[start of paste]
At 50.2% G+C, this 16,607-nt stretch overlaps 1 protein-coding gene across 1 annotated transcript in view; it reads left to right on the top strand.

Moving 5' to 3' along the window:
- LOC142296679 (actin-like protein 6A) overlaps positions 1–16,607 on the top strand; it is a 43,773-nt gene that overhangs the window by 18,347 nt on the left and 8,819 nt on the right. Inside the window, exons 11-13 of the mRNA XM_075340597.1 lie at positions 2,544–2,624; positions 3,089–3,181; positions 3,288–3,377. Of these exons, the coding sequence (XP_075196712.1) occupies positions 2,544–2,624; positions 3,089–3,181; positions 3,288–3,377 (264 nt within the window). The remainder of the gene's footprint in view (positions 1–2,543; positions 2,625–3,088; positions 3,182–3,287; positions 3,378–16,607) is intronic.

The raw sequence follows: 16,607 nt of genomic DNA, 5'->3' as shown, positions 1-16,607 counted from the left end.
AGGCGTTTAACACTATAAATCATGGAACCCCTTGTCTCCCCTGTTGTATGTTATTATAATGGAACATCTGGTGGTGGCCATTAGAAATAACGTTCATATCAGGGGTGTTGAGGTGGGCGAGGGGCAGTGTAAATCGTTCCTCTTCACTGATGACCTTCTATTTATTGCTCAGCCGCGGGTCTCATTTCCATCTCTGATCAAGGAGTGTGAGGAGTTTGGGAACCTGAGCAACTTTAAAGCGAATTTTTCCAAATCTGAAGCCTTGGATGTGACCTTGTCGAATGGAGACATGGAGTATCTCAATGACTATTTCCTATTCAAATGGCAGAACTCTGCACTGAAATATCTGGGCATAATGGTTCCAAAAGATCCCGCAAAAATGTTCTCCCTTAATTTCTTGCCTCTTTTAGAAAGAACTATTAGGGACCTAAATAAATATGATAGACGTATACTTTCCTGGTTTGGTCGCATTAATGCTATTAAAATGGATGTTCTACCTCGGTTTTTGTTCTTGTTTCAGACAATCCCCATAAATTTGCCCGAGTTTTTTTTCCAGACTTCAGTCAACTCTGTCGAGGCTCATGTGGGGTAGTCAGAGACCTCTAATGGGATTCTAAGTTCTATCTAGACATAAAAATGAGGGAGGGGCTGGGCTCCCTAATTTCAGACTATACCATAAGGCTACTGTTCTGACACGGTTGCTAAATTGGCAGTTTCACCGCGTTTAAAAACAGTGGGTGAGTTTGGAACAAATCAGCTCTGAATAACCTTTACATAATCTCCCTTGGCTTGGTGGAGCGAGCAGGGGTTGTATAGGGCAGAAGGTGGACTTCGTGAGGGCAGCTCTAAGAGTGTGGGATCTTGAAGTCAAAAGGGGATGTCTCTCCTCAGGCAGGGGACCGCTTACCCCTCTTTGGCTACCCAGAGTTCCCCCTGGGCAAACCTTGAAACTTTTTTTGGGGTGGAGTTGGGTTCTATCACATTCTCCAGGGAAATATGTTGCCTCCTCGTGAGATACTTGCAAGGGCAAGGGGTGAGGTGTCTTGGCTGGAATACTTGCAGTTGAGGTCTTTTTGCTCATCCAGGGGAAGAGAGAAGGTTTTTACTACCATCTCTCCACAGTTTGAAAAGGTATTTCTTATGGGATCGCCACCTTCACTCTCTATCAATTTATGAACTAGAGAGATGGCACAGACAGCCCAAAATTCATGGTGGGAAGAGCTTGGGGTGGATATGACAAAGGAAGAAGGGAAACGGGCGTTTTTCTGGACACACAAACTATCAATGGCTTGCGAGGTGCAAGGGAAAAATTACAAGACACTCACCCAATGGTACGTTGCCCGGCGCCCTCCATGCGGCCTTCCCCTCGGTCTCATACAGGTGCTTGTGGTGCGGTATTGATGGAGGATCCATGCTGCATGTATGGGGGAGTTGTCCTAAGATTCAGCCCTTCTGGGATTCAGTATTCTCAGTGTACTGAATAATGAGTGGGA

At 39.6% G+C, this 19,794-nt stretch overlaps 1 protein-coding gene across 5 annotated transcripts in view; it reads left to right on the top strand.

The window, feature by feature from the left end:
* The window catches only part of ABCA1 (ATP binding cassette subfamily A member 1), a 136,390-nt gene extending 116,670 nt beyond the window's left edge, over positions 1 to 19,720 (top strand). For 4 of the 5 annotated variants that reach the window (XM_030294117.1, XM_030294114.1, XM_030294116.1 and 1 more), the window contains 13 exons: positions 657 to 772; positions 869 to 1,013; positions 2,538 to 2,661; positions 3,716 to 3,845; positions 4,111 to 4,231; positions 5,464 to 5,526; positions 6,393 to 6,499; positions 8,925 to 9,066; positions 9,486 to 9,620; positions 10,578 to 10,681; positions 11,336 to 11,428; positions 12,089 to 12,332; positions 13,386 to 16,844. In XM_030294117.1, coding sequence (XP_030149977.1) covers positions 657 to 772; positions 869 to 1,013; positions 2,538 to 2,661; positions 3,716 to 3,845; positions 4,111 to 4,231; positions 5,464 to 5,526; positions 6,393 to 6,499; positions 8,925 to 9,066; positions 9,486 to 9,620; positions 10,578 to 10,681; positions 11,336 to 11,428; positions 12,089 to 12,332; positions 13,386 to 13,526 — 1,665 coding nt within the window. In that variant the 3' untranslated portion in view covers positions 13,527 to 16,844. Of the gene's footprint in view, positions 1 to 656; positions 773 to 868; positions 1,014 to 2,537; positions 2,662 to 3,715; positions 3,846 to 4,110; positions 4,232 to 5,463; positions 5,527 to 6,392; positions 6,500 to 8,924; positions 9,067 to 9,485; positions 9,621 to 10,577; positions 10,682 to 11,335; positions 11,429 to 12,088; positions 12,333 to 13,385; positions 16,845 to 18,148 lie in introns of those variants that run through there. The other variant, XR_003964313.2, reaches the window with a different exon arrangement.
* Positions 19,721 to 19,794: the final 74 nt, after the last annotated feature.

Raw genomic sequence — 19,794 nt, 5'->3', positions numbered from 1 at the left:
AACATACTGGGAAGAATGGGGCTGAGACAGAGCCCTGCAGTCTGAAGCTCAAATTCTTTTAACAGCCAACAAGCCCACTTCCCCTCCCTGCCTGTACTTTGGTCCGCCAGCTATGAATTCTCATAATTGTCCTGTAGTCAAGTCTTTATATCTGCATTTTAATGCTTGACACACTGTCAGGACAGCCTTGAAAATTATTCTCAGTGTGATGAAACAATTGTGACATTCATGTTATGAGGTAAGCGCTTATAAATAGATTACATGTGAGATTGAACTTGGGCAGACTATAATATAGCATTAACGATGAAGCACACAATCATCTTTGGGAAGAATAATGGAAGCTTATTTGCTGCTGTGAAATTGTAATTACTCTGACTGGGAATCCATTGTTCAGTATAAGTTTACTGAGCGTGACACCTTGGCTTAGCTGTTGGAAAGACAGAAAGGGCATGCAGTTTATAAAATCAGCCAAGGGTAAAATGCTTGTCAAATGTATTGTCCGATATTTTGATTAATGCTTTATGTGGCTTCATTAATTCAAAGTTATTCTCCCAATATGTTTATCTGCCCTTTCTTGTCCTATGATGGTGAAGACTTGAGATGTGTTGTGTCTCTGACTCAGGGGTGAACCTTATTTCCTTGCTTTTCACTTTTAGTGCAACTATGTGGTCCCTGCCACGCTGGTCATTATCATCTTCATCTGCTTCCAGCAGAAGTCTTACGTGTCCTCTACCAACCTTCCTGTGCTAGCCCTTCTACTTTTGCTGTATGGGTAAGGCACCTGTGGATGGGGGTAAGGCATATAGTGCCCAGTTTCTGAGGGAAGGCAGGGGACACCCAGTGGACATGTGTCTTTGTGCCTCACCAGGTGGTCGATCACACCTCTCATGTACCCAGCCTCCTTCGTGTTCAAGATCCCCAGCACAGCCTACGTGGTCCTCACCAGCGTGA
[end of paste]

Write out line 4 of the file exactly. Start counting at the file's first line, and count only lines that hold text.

The raw sequence follows: 16,607 nt of genomic DNA, 5'->3' as shown, positions 1-16,607 counted from the left end.